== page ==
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Covid case rates reach highest ever level in England as experts warn of an increase in deaths

Covid cases are increasing among the oldest age groups who are most likely to suffer severe illness from coronavirus

Covid case rates have reached their highest ever level in England, with experts warning of an increase in hospitalisations and deaths.

Two variants of Omicron - the BA.1 and BA.2 - caused twin peaks in the pandemic, the first in January and the second in March, according to data from Imperial College London’s latest React-1 study.

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ovid case rates have reached their highest ever level in England (Photo: Getty Images)

Infections rising among over 55s

The study suggests that 6.37% of people in England had coronavirus between 8 and 31 March - the highest level recorded in the pandemic - compared to just 4.41% in January.

Data suggests that Covid cases are increasing among the oldest age groups, who are most likely to suffer severe illness due to coronavirus.

Professor Christl Donnelly, Jameel Institute, Imperial College London, and Department of Statistics, University of Oxford, said: “It’s still the case that if you see more infection, you would expect, even if it’s a very small proportion of those, to see more of the severe outcomes.

“So we don’t yet know when we’ll see a peak in the oldest age group – the 55 plus – and because those people are at higher risk of severe outcomes, that is a particular worry.

“It is possible if the prevalence continues to go up, that you will see further increases in the severe outcome rates.”

Responding to the findings, Dr Layla McCay, director of policy at the NHS Confederation, added: “We are now seeing record numbers of people currently infected with Covid, and it’s particularly concerning to note the unprecedented and still rising levels in older people.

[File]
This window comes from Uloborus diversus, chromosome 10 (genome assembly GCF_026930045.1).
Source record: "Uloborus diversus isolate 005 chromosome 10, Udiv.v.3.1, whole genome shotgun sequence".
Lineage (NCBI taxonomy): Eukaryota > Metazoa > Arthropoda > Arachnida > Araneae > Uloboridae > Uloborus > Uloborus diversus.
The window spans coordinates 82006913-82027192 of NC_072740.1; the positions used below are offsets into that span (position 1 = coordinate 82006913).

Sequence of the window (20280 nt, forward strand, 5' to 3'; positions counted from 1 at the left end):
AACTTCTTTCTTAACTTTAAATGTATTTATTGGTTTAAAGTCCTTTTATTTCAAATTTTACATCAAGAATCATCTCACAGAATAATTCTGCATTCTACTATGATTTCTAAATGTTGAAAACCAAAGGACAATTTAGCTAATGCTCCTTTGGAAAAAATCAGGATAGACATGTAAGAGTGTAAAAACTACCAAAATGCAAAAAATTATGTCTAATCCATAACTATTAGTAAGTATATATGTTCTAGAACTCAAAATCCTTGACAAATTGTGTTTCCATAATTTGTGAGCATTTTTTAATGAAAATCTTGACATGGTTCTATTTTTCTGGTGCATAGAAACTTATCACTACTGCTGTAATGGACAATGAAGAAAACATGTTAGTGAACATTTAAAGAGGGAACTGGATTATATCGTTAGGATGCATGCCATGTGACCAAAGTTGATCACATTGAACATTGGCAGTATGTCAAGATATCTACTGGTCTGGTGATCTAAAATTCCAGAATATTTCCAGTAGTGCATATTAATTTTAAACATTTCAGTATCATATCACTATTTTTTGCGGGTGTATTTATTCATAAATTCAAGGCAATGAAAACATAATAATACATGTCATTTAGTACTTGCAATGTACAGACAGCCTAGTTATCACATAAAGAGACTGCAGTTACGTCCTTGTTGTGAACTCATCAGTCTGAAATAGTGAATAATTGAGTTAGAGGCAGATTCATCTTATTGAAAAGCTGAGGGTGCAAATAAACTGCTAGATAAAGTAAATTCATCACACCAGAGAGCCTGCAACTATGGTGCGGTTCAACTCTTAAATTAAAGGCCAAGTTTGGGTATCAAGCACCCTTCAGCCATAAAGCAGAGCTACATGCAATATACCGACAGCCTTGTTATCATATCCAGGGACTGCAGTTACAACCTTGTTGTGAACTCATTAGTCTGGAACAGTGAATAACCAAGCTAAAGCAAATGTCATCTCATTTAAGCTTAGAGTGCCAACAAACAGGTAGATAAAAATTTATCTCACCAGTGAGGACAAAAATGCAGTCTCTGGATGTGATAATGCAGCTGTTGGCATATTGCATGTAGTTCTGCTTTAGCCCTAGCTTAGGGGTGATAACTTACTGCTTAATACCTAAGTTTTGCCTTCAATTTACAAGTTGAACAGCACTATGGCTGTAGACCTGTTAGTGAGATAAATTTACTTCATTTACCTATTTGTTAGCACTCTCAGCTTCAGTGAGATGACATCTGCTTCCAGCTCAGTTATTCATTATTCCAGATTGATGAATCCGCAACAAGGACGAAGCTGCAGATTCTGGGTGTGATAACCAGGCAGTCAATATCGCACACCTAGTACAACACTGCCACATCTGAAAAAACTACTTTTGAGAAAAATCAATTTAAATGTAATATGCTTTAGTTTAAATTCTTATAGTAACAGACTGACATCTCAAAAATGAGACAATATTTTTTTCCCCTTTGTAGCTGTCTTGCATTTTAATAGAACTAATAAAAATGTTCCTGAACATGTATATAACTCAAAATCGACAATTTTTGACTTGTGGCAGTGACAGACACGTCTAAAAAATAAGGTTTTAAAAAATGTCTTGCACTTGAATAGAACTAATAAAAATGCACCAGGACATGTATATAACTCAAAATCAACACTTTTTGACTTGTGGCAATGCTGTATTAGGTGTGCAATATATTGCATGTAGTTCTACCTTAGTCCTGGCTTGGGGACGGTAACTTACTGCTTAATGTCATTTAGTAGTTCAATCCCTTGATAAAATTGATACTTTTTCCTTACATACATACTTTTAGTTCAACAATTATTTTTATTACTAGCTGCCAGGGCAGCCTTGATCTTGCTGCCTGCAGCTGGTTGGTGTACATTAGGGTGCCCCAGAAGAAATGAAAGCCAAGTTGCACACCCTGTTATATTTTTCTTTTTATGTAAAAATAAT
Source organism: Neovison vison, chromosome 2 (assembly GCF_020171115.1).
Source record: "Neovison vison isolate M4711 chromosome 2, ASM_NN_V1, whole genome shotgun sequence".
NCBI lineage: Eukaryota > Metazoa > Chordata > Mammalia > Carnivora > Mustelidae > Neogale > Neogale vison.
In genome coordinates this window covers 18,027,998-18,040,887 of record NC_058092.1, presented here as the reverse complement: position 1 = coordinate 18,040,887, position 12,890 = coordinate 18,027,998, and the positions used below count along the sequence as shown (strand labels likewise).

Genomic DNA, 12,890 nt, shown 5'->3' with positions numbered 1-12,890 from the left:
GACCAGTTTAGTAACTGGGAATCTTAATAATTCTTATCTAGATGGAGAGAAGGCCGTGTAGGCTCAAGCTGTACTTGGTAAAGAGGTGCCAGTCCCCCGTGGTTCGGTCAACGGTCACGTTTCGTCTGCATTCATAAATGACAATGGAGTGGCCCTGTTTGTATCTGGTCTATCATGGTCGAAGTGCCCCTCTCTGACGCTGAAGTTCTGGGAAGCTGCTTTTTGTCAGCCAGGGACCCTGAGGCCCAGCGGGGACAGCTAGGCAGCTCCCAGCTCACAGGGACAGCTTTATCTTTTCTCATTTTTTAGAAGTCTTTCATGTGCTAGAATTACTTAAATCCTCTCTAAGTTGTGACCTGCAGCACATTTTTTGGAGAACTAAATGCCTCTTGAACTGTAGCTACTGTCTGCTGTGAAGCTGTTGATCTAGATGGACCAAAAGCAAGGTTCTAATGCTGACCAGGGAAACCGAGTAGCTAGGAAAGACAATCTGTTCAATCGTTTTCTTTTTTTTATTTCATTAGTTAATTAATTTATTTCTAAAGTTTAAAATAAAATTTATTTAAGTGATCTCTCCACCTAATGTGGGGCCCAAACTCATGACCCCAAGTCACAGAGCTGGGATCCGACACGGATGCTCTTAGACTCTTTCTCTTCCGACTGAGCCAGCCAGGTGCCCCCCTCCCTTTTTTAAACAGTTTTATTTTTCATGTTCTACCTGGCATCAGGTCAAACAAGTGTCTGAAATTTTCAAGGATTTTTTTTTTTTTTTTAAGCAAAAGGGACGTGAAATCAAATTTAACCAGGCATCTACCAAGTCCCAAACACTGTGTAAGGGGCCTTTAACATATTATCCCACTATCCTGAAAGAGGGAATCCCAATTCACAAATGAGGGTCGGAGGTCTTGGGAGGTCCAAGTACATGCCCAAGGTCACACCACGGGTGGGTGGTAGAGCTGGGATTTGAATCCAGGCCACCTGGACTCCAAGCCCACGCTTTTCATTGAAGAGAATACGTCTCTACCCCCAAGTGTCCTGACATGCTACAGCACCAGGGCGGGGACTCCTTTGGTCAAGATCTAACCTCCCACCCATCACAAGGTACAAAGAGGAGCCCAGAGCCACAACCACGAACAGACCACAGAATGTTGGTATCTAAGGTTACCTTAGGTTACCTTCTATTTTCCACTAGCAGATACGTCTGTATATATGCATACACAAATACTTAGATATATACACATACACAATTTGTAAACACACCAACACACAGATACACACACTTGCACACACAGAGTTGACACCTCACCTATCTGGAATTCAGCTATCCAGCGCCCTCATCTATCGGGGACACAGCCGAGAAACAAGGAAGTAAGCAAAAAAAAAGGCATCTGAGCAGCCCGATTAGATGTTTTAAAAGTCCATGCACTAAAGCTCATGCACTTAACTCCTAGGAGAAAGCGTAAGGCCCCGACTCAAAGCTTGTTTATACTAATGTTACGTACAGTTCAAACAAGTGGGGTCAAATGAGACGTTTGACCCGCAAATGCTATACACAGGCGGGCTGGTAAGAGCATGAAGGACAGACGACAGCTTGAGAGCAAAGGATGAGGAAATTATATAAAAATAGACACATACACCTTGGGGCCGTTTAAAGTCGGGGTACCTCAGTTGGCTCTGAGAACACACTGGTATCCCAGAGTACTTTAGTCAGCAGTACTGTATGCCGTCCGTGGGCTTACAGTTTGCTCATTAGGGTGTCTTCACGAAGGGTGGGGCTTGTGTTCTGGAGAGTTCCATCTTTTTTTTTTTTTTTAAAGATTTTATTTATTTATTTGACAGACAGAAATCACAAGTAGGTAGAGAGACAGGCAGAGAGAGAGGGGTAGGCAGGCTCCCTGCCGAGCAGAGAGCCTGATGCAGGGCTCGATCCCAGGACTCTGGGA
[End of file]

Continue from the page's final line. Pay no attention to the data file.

“Nearly 20,000 people are now in hospital with Covid in England and the NHS, and its exhausted staff are once again really struggling to cope with increasing admissions and bed occupancy.

“NHS leaders and their teams are increasing their Covid services and reopening coronavirus wards, but the government must take heed, combined with chronic staff shortages, and a waiting list backlog that now tops 6.1 million, we really need a realistic conversation about the current situation in the health service.”

Experts also warned that hospital admissions in England have also been rising due to the high rates of infection, particularly among the elderly.

The study, which has been published as a preprint, said: “We observed Omicron ‘twin peaks’ as BA.1 replaced Delta and BA.2 replaced BA.1, while at the same time, society opened up with all legal restrictions related to Covid-19 in England lifted as part of its ‘Living with Covid-19’ strategy.

“Nonetheless there are worrying signs of increasing hospitalisations and deaths due to Covid-19 in England during March 2022, which may reflect the very high and increasing rates of infection, particularly in older people.

“These trends in England may presage what might be expected in the USA and other countries as BA.2 takes hold as the predominant variant worldwide.”

Continued Covid surveillance needed

Despite a huge rise in infections in March, the government pressed ahead with plans to drop Covid restrictions, including rules on free regular testing.

Professor Paul Elliott, director of the React-1 programme, said it is "really important" there is ongoing surveillance to monitor severe outcomes from Covid and to keep track of new variants as they emerge.

The latest data from round 19 will be the last from the React study, which has been running since May 2020.

Professor Elliott said: “One thing we’ve learned and is very, very clear looking at that whole pattern over the 23 months, is things go along and then something happens.

“It is really important that there is continued surveillance looking for these new variants, and I believe that will be the case.

“As part of the ongoing surveillance of Sars-CoV-2 Covid-19 there is going to be a sequencing facility looking nationally at these variants and picking them up as they appear in the population.”